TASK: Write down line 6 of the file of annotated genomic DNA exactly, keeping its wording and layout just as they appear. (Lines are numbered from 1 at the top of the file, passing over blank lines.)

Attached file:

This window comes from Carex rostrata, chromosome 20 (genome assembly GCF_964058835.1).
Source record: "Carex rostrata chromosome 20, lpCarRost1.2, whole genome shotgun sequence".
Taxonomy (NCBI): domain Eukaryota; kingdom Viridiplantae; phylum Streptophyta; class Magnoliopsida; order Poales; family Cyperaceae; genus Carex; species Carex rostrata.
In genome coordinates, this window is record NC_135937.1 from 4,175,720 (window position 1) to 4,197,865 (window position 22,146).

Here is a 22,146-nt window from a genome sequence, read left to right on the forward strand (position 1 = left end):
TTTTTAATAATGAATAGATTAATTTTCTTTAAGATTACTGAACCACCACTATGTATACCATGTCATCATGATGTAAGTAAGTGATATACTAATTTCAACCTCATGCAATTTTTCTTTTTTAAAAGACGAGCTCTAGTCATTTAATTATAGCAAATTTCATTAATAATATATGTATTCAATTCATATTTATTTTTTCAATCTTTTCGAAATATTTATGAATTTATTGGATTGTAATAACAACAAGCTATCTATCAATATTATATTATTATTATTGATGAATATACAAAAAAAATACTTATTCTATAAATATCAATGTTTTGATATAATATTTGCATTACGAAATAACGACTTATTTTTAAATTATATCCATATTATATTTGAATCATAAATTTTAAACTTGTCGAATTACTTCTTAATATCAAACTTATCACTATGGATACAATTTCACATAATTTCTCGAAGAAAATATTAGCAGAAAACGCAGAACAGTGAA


TTTTTAATAATGAATAGATTAATTTTCTTTAAGATTACTGAACCACCACTATGTATACCATGTCATCATGATGTAAGTAAGTGATATACTAATTTCAACCTCATGCAATTTTTCTTTTTTAAAAGACGAGCTCTAGTCATTTAATTATAGCAAATTTCATTAATAATATATGTATTCAATTCATATTTATTTTTTCAATCTTTTCGAAATATTTATGAATTTATTGGATTGTAATAACAACAAGCTATCTATCAATATTATATTATTATTATTGATGAATATACAAAAAAAATACTTATTCTATAAATATCAATGTTTTGATATAATATTTGCATTACGAAATAACGACTTATTTTTAAATTATATCCATATTATATTTGAATCATAAATTTTAAACTTGTCGAATTACTTCTTAATATCAAACTTATCACTATGGATACAATTTCACATAATTTCTCGAAGAAAATATTAGCAGAAAACGCAGAACAGTGAA